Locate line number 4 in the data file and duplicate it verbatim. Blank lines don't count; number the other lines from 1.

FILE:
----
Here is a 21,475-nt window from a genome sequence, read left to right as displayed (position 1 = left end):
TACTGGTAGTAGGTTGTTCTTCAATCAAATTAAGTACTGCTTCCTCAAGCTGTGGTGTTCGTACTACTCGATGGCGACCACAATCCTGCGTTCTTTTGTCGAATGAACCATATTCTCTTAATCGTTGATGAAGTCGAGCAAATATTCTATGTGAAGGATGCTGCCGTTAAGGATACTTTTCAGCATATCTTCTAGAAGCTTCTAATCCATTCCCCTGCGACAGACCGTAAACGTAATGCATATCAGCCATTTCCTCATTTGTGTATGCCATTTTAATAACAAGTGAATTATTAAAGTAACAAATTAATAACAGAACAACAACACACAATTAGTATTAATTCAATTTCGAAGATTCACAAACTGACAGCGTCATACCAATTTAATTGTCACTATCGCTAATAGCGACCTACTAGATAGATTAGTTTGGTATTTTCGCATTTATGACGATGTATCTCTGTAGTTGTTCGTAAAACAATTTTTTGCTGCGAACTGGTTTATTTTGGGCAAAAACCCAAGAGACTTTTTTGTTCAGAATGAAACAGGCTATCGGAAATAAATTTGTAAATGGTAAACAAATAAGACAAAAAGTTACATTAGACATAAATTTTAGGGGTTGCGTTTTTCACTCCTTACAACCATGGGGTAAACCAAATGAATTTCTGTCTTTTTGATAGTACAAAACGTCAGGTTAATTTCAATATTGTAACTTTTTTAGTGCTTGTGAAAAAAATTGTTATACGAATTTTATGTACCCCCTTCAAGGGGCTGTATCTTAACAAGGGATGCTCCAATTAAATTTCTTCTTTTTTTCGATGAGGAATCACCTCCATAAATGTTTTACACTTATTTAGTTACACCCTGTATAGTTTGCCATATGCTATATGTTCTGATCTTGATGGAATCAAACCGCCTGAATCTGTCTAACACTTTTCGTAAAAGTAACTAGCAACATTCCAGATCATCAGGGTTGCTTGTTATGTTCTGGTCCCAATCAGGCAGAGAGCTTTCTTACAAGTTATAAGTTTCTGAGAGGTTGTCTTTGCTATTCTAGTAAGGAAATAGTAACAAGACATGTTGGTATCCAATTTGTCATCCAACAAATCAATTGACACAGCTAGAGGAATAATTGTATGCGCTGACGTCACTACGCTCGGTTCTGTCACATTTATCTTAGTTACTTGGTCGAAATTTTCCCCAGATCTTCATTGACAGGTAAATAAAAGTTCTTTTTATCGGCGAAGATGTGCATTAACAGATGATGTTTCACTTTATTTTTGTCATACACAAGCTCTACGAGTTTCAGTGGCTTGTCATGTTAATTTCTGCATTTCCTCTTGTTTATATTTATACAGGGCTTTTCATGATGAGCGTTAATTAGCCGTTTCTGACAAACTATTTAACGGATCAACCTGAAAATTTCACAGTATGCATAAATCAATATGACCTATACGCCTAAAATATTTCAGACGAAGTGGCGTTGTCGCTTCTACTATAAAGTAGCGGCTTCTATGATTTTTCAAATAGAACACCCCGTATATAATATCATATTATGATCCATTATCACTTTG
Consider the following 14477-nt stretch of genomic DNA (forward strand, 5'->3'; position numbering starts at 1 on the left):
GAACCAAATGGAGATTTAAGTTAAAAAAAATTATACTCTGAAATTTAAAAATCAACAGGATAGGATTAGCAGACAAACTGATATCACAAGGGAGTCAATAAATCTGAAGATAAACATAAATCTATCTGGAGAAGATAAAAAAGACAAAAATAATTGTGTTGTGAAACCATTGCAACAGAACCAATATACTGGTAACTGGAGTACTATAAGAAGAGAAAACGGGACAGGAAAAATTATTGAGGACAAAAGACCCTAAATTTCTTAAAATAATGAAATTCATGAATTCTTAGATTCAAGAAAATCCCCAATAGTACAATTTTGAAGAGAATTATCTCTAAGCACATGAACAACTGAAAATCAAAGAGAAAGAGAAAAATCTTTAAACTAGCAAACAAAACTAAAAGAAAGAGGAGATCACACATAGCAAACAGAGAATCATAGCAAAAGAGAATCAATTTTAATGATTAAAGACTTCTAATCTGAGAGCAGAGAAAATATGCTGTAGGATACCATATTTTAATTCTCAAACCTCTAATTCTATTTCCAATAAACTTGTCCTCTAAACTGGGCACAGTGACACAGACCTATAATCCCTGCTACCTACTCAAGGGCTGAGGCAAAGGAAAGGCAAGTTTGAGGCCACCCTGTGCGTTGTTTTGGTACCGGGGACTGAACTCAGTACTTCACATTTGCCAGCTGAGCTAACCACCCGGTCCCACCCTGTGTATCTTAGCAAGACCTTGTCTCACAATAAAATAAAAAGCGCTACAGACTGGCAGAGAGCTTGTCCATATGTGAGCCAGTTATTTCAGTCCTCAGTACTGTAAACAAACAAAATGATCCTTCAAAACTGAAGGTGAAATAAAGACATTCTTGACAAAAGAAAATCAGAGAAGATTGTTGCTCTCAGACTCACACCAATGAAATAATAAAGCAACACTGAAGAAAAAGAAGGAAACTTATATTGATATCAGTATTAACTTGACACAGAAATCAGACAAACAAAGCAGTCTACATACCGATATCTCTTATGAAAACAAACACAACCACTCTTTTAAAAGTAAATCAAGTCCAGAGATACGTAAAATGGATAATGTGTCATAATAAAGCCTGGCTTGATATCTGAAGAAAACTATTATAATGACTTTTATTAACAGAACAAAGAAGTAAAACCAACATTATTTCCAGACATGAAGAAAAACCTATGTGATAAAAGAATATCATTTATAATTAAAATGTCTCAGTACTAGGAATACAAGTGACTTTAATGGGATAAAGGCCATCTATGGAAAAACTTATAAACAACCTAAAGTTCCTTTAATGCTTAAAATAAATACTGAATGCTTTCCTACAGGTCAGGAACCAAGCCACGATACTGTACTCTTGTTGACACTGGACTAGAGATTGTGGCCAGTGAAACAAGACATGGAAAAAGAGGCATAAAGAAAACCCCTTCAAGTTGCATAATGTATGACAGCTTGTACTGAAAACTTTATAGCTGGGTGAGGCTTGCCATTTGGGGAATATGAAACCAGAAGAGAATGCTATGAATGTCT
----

GAACCAAATGGAGATTTAAGTTAAAAAAAATTATACTCTGAAATTTAAAAATCAACAGGATAGGATTAGCAGACAAACTGATATCACAAGGGAGTCAATAAATCTGAAGATAAACATAAATCTATCTGGAGAAGATAAAAAAGACAAAAATAATTGTGTTGTGAAACCATTGCAACAGAACCAATATACTGGTAACTGGAGTACTATAAGAAGAGAAAACGGGACAGGAAAAATTATTGAGGACAAAAGACCCTAAATTTCTTAAAATAATGAAATTCATGAATTCTTAGATTCAAGAAAATCCCCAATAGTACAATTTTGAAGAGAATTATCTCTAAGCACATGAACAACTGAAAATCAAAGAGAAAGAGAAAAATCTTTAAACTAGCAAACAAAACTAAAAGAAAGAGGAGATCACACATAGCAAACAGAGAATCATAGCAAAAGAGAATCAATTTTAATGATTAAAGACTTCTAATCTGAGAGCAGAGAAAATATGCTGTAGGATACCATATTTTAATTCTCAAACCTCTAATTCTATTTCCAATAAACTTGTCCTCTAAACTGGGCACAGTGACACAGACCTATAATCCCTGCTACCTACTCAAGGGCTGAGGCAAAGGAAAGGCAAGTTTGAGGCCACCCTGTGCGTTGTTTTGGTACCGGGGACTGAACTCAGTACTTCACATTTGCCAGCTGAGCTAACCACCCGGTCCCACCCTGTGTATCTTAGCAAGACCTTGTCTCACAATAAAATAAAAAGCGCTACAGACTGGCAGAGAGCTTGTCCATATGTGAGCCAGTTATTTCAGTCCTCAGTACTGTAAACAAACAAAATGATCCTTCAAAACTGAAGGTGAAATAAAGACATTCTTGACAAAAGAAAATCAGAGAAGATTGTTGCTCTCAGACTCACACCAATGAAATAATAAAGCAACACTGAAGAAAAAGAAGGAAACTTATATTGATATCAGTATTAACTTGACACAGAAATCAGACAAACAAAGCAGTCTACATACCGATATCTCTTATGAAAACAAACACAACCACTCTTTTAAAAGTAAATCAAGTCCAGAGATACGTAAAATGGATAATGTGTCATAATAAAGCCTGGCTTGATATCTGAAGAAAACTATTATAATGACTTTTATTAACAGAACAAAGAAGTAAAACCAACATTATTTCCAGACATGAAGAAAAACCTATGTGATAAAAGAATATCATTTATAATTAAAATGTCTCAGTACTAGGAATACAAGTGACTTTAATGGGATAAAGGCCATCTATGGAAAAACTTATAAACAACCTAAAGTTCCTTTAATGCTTAAAATAAATACTGAATGCTTTCCTACAGGTCAGGAACCAAGCCACGATACTGTACTCTTGTTGACACTGGACTAGAGATTGTGGCCAGTGAAACAAGACATGGAAAAAGAGGCATAAAGAAAACCCCTTCAAGTTGCATAATGTATGACAGCTTGTACTGAAAACTTTATAGCTGGGTGAGGCTTGCCATTTGGGGAATATGAAACCAGAAGAGAATGCTATGAATGTCT